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Students Preference of Theory or Practical Teaching Methods in Orthodontic Postgraduate Education - Essay Example

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Enhancing Academic Practice Inas Nasr Assignment type: Case study report Students’ Preference of Theory or Practical Teaching Methods in Orthodontic Postgraduate Education Abstract One of the major challenges that dental instructors face in the modern educational system is the progression in the learning levels for dental students in their respective programs and educational surroundings (Forrest 2008)…
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Students Preference of Theory or Practical Teaching Methods in Orthodontic Postgraduate Education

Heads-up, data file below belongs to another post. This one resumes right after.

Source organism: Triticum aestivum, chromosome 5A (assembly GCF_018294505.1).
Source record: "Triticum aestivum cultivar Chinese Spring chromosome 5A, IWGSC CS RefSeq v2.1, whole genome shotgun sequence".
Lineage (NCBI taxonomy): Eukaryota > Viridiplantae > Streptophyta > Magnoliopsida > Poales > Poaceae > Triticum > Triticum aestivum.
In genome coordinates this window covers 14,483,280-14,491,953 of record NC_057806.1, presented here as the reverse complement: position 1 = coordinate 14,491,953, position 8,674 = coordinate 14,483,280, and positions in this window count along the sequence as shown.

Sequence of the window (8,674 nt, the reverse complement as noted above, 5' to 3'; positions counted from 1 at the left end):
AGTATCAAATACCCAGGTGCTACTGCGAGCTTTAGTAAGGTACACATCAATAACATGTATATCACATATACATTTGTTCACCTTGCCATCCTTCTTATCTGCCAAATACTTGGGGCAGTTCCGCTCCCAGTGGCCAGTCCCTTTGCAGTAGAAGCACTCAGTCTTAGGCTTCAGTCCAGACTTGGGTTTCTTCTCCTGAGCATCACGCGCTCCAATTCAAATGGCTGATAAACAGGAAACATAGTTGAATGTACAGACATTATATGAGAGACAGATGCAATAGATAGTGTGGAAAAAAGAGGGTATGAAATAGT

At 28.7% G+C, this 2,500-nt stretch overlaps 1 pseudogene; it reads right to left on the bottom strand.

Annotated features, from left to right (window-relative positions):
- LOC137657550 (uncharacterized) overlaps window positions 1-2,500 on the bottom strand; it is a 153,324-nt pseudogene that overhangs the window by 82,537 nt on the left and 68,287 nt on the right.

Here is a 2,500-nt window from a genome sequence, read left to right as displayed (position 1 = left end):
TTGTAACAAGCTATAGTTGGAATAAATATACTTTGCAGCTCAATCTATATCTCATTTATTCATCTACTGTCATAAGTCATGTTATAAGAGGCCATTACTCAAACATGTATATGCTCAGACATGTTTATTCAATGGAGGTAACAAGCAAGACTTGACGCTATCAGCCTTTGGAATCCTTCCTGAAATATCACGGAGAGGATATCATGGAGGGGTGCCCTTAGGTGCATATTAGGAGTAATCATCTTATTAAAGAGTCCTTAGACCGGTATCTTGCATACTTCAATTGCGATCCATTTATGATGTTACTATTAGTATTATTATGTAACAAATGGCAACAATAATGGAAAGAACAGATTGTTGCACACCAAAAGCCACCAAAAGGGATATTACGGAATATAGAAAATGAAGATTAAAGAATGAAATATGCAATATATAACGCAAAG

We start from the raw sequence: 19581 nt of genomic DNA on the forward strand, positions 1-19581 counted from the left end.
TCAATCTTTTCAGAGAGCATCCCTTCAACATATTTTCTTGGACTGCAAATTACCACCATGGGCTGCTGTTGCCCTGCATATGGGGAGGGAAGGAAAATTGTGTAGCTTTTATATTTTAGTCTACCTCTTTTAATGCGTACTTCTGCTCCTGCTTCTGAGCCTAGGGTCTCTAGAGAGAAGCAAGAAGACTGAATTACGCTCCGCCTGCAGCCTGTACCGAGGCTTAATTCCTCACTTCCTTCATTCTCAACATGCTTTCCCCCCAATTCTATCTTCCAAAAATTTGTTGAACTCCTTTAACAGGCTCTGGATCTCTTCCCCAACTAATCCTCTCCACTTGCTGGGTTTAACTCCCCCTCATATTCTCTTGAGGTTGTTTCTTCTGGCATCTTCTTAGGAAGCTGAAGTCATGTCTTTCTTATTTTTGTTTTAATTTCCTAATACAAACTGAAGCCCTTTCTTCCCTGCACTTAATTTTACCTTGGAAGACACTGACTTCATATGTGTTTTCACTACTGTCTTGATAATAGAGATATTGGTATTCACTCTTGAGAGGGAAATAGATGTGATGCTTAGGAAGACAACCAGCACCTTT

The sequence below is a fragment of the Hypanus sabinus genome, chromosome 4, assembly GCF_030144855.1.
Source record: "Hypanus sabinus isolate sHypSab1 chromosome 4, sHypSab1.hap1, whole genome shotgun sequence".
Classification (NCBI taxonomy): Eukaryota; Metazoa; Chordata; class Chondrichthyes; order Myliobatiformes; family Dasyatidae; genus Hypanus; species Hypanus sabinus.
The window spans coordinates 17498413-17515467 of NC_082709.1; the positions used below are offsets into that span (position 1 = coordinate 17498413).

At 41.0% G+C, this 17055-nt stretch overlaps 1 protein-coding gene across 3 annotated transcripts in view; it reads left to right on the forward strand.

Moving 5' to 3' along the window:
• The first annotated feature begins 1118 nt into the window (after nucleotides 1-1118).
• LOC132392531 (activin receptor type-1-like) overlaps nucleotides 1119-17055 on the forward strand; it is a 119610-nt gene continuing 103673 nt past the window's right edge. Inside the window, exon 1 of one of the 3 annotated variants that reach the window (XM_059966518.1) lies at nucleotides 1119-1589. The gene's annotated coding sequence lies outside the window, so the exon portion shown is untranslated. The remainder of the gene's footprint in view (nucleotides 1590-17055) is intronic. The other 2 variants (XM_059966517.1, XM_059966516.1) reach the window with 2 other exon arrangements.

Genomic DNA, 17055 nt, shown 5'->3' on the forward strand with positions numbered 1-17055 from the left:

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Download file to see previous pages Due to the significance of the projected theme, an educator from New Zealand, Neil Fleming, designed a survey called VARK (Visual, Aural, Read/Write, and Kinesthetic) in 1998. The purpose of the study was to evaluate the most preferred teaching technique of dental undergraduates and to illustrate any important distinction amongst the group of students. 31,243 respondents were interviewed regarding VARK preferences. The outcome of the research revealed that there were major divergences in students’ preferences for a particular teaching style. Overall, dental students preferred practical (kinaesthetic) learning to theoretical (aural) learning. The distribution of the scores also demonstrated preference for teachers who adopted well-planned practical teaching styles and assisted student note-taking throughout the teaching sessions. This case study will consider how these practices have impacted on teaching practices within the field of dental education. The paper will also report the outcomes of a small-scale survey of learning preferences of postgraduate orthodontics students and make recommendations for future teaching practice. Table of Contents Introduction 4 Problem Statement 5 Literature Review 6 Research Methodology 10 Data Collection Process 10 Distributed Questionnaires 11 Data Analysis 12 Validity and Reliability of the Case Study 12 Results 12 Discussion 15 Conclusion 18 Introduction The most important challenge facing dental instructors is the improvement in the quality of learner experience within the programme of study and educational surroundings. In undergraduate dental education, informative and scientific teaching is compressed into a span of four years sometimes even less (Bertolami 2001). This time span includes both theoretical and clinical practice which is a prerequisite to complete for successful graduation (Robotham n.d.). Although the incorporation of scientific approaches in the field of clinical practice is a fundamental aim of any dental course, learners often recognise that the secret for success in training is to pass the science classes by adopting rote learning and memorization approaches in addition to understanding the significance of this education when put into practice (Jordan, 2005). Bertolami (2001) has suggested that one of the most important reasons why students get frustrated with their programme of study was the lack of correspondence involving the learning (content) and the instruction delivery (form). While a considerable number of dental students had a preference for various learning techniques, most relied almost exclusively on the lecture as their primary means of information delivery. Teaching topics using lectures can be essentially passive for the learner and didactic approaches support rote memorization and note-taking (Biggs, 2003). It is essential for dental teachers to recognize that students differ from one another and what oftentimes differentiates them is their diverse approaches to learning and knowledge retention. Adhering to all these factual revelations, this case study explores the preferred teaching technique of postgraduate orthodontic students at King’s College London orthodontic program using questionnaires as the method for data collection. This research question will serve the purpose ...Download file to see next pagesRead More
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